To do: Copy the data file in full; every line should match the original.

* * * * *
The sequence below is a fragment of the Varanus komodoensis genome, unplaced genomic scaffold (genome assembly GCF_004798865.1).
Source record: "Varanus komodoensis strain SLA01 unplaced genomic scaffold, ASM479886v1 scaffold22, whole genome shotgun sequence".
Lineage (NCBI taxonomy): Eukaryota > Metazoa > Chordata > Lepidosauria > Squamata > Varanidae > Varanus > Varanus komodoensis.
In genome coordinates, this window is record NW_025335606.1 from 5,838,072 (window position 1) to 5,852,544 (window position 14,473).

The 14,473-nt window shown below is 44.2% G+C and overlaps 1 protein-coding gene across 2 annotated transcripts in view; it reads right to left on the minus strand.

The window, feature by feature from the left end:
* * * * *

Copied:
The sequence below is a fragment of the Varanus komodoensis genome, unplaced genomic scaffold (genome assembly GCF_004798865.1).
Source record: "Varanus komodoensis strain SLA01 unplaced genomic scaffold, ASM479886v1 scaffold22, whole genome shotgun sequence".
Lineage (NCBI taxonomy): Eukaryota > Metazoa > Chordata > Lepidosauria > Squamata > Varanidae > Varanus > Varanus komodoensis.
In genome coordinates, this window is record NW_025335606.1 from 5,838,072 (window position 1) to 5,852,544 (window position 14,473).

The 14,473-nt window shown below is 44.2% G+C and overlaps 1 protein-coding gene across 2 annotated transcripts in view; it reads right to left on the minus strand.

The window, feature by feature from the left end: